The Kentucky Republican Party has voted to hold a caucus instead of a primary, which will allow Sen. Rand Paul to get around a state law so that he can run for president and re-election to the Senate at the same time.
Paul announced the GOP's decision on his Facebook page on Saturday:
I applaud the Republican Party of Kentucky on their decision to hold a caucus in the upcoming Republican presidential cycle. The people of Kentucky deserve a voice as the GOP chooses their next nominee, and holding a caucus will ensure that Kentucky is relevant and participates early in the process. I am also grateful for the Republican Party's trust in me, allowing me to run for re-election to the U.S. Senate and seek the nomination for the Presidency of the United States!
There's just one catch: Paul must donate $250,000 to the state GOP to help defray the cost of switching to a caucus. He has until September 18th to make the transfer. Despite early reports to the contrary, Paul hasn't made the payment yet, according to POLITICO.
That aspect of the deal has drawn some criticism. Outside the Beltway's Doug Mataconis accuses Paul of essentially "buying himself a caucus":
It's hard not to walk away from this with anything other than the impression that Paul is buying a method to get himself around a law that would otherwise bar him from running for President while also running for what most every observer believes would be a safe bid for his party's nominate for Senate. Other than the purpose of allowing Paul to get round the law, there doesn't seem to be any other logical reason for the Kentucky Republican Party to agree to a caucus rather than a primary. …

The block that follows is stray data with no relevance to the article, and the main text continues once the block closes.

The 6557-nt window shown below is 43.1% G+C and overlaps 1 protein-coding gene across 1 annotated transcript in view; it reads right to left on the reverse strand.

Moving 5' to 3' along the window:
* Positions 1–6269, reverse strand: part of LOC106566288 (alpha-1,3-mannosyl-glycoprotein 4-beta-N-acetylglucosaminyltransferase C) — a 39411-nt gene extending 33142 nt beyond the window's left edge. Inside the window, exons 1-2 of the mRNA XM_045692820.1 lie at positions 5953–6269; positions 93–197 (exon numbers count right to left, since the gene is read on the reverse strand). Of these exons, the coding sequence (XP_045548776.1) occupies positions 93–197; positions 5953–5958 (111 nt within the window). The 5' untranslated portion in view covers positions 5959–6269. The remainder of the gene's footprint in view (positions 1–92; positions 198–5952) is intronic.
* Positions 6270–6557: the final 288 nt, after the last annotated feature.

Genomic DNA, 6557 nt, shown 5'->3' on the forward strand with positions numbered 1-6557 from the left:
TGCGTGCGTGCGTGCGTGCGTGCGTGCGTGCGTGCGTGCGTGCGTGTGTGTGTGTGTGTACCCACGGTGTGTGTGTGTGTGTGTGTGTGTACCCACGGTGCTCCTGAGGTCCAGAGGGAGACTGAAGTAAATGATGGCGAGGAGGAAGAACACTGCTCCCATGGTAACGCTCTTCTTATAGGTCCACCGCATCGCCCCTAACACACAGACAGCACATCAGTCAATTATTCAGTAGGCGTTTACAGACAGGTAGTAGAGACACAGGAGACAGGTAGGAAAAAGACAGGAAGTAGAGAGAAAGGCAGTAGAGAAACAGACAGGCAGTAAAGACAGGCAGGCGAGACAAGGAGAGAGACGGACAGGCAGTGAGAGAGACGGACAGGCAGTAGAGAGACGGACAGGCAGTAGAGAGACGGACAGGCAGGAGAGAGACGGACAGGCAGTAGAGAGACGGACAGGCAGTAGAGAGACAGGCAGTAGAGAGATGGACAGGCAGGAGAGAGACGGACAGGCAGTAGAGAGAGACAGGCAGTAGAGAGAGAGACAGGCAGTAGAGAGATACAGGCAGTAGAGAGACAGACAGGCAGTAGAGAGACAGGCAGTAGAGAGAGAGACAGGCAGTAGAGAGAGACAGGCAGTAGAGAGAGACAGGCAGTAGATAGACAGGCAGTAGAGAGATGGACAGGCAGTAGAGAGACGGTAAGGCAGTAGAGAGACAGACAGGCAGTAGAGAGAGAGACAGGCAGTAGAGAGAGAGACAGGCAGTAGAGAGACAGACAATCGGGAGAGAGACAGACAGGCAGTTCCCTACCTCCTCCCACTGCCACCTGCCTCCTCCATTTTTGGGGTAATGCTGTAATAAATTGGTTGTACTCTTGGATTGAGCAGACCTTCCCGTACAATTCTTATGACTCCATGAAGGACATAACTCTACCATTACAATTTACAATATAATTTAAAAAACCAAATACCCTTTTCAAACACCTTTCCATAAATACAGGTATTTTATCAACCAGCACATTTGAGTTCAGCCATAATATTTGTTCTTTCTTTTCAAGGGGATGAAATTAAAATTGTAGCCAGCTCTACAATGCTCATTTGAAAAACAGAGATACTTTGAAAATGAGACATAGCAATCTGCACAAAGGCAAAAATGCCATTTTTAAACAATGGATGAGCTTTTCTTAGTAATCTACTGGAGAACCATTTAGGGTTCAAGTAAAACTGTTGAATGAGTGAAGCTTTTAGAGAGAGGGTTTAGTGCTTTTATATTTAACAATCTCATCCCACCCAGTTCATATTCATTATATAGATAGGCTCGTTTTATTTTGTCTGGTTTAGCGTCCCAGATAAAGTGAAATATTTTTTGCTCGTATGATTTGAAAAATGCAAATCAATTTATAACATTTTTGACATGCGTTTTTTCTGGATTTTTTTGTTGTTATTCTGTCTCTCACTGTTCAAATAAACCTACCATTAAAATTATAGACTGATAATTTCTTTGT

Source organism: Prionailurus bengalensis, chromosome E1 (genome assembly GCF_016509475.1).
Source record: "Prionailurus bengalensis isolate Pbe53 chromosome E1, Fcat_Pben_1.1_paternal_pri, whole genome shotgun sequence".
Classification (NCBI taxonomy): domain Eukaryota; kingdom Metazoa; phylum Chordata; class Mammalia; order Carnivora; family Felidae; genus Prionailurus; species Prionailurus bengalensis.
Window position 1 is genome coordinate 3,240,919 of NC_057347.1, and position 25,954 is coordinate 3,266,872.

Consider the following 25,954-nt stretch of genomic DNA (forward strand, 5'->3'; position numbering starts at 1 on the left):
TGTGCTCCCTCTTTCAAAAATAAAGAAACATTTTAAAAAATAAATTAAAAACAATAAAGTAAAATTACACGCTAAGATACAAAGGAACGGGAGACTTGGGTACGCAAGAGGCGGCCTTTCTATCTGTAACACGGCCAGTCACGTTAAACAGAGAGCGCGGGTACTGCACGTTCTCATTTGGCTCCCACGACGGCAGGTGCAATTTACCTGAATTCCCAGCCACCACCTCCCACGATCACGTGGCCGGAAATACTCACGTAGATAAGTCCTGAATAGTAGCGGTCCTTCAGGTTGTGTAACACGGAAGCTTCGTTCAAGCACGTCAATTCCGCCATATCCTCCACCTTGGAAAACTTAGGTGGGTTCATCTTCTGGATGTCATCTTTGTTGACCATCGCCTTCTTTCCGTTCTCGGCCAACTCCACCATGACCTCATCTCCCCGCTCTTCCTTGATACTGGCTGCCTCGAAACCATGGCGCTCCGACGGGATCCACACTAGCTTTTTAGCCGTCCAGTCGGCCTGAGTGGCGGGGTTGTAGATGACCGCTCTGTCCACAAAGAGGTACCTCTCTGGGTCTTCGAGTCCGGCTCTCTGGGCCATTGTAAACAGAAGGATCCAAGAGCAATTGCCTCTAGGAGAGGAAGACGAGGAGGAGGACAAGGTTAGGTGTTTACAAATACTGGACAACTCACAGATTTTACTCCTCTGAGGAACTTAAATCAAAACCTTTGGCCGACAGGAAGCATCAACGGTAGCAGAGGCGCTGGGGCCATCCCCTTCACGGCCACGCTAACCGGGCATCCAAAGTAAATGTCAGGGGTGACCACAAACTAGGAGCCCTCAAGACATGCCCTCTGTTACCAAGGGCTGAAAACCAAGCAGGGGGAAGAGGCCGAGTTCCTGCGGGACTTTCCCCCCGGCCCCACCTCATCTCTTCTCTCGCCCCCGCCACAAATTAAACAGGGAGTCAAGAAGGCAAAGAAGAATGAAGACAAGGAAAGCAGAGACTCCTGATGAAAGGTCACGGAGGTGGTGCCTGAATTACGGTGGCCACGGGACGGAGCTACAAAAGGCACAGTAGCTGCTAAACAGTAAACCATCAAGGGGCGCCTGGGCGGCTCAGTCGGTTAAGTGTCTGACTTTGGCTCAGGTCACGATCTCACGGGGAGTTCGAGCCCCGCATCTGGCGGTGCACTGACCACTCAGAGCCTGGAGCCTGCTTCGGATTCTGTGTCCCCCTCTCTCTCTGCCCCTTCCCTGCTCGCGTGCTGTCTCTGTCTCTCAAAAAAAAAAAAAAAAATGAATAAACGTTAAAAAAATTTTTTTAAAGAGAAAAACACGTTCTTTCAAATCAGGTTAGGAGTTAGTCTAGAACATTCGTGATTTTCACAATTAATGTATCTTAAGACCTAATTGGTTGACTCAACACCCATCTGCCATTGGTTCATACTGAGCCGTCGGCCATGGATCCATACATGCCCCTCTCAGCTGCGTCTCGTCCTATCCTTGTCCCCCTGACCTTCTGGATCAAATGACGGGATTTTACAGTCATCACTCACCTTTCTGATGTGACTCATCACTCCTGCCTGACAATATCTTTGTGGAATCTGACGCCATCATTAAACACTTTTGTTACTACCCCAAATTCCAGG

In essence, Rand Paul bought a caucus so that he continue what seems like an increasingly quixotic Presidential bid notwithstanding the fact that caucuses are undemocratic, unfair, and end up being unrepresentative. The Kentucky GOP gets absolutely no benefit out of this other than the fact that it won't have to pay for it. Given the fact that Paul's campaign doesn't seem to be going anywhere, it all seems to be incredibly pointless. Well, perhaps that's unfair. The obvious point of this was to allow Paul to continue running for President, so I guess it succeeded in that respect. Exactly what it does for the voters of Kentucky, though, I have no idea.
I can only surmise that the state party's executive committee believed aiding Paul's presidential run was important enough to override those concerns. The better option, of course, would have been for the state legislature to amend the silly law that prevents Paul from seeking both offices, but the Democrat-controlled state House was never going to let that happen. That Paul is in a bit of an awkward spot because his Senate re-election year happens to fall in 2016 is not his fault, and it has little to do with the state of his campaign.
Paul's actually not even on the 2016 trail at the moment. While many of his rivals are mingling with influential Iowa caucus voters, Paul is spending August in Haiti, saving impoverished people from blindness. Whether that ultimately costs him support in Iowa remains to be seen, although it's hard not to admire Paul for dedicating so much of his time to such a good cause.
For more on the libertarian-leaning senator's quest for the White House, read Brian Doherty's latest report, "Rand Paul Backers Still Believe He Can Stand Out."